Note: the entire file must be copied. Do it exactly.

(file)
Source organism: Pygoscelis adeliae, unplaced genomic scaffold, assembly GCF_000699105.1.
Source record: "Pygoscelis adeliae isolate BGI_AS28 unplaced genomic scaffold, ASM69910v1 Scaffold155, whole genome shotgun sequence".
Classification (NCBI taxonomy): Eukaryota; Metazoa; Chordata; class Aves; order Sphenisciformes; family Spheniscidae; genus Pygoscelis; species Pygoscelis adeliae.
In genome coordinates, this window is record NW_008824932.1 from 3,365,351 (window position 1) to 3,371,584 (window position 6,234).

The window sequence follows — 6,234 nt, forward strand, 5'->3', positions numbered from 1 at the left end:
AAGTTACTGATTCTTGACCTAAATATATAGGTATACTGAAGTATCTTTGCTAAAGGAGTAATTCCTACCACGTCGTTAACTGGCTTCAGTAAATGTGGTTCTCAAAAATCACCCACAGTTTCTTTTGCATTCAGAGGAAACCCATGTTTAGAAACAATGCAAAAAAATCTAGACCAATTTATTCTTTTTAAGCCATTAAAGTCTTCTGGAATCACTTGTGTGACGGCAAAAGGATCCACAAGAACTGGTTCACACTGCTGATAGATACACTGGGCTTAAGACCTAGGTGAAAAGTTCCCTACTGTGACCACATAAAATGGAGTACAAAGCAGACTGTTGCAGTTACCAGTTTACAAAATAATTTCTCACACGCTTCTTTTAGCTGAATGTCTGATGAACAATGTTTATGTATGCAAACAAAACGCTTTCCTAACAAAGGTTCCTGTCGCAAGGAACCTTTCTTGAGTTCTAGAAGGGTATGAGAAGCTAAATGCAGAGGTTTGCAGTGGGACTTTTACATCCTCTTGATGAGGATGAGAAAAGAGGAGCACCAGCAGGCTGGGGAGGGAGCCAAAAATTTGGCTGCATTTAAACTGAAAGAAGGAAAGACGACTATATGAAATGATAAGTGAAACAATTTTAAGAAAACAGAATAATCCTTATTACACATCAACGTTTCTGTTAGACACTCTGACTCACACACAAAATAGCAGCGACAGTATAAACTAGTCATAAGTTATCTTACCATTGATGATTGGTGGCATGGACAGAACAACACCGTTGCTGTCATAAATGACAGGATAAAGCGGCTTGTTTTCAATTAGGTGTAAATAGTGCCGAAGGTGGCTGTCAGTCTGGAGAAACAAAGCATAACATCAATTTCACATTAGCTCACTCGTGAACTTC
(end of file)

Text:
Source organism: Pygoscelis adeliae, unplaced genomic scaffold, assembly GCF_000699105.1.
Source record: "Pygoscelis adeliae isolate BGI_AS28 unplaced genomic scaffold, ASM69910v1 Scaffold155, whole genome shotgun sequence".
Classification (NCBI taxonomy): Eukaryota; Metazoa; Chordata; class Aves; order Sphenisciformes; family Spheniscidae; genus Pygoscelis; species Pygoscelis adeliae.
In genome coordinates, this window is record NW_008824932.1 from 3,365,351 (window position 1) to 3,371,584 (window position 6,234).

The window sequence follows — 6,234 nt, forward strand, 5'->3', positions numbered from 1 at the left end:
AAGTTACTGATTCTTGACCTAAATATATAGGTATACTGAAGTATCTTTGCTAAAGGAGTAATTCCTACCACGTCGTTAACTGGCTTCAGTAAATGTGGTTCTCAAAAATCACCCACAGTTTCTTTTGCATTCAGAGGAAACCCATGTTTAGAAACAATGCAAAAAAATCTAGACCAATTTATTCTTTTTAAGCCATTAAAGTCTTCTGGAATCACTTGTGTGACGGCAAAAGGATCCACAAGAACTGGTTCACACTGCTGATAGATACACTGGGCTTAAGACCTAGGTGAAAAGTTCCCTACTGTGACCACATAAAATGGAGTACAAAGCAGACTGTTGCAGTTACCAGTTTACAAAATAATTTCTCACACGCTTCTTTTAGCTGAATGTCTGATGAACAATGTTTATGTATGCAAACAAAACGCTTTCCTAACAAAGGTTCCTGTCGCAAGGAACCTTTCTTGAGTTCTAGAAGGGTATGAGAAGCTAAATGCAGAGGTTTGCAGTGGGACTTTTACATCCTCTTGATGAGGATGAGAAAAGAGGAGCACCAGCAGGCTGGGGAGGGAGCCAAAAATTTGGCTGCATTTAAACTGAAAGAAGGAAAGACGACTATATGAAATGATAAGTGAAACAATTTTAAGAAAACAGAATAATCCTTATTACACATCAACGTTTCTGTTAGACACTCTGACTCACACACAAAATAGCAGCGACAGTATAAACTAGTCATAAGTTATCTTACCATTGATGATTGGTGGCATGGACAGAACAACACCGTTGCTGTCATAAATGACAGGATAAAGCGGCTTGTTTTCAATTAGGTGTAAATAGTGCCGAAGGTGGCTGTCAGTCTGGAGAAACAAAGCATAACATCAATTTCACATTAGCTCACTCGTGAACTTC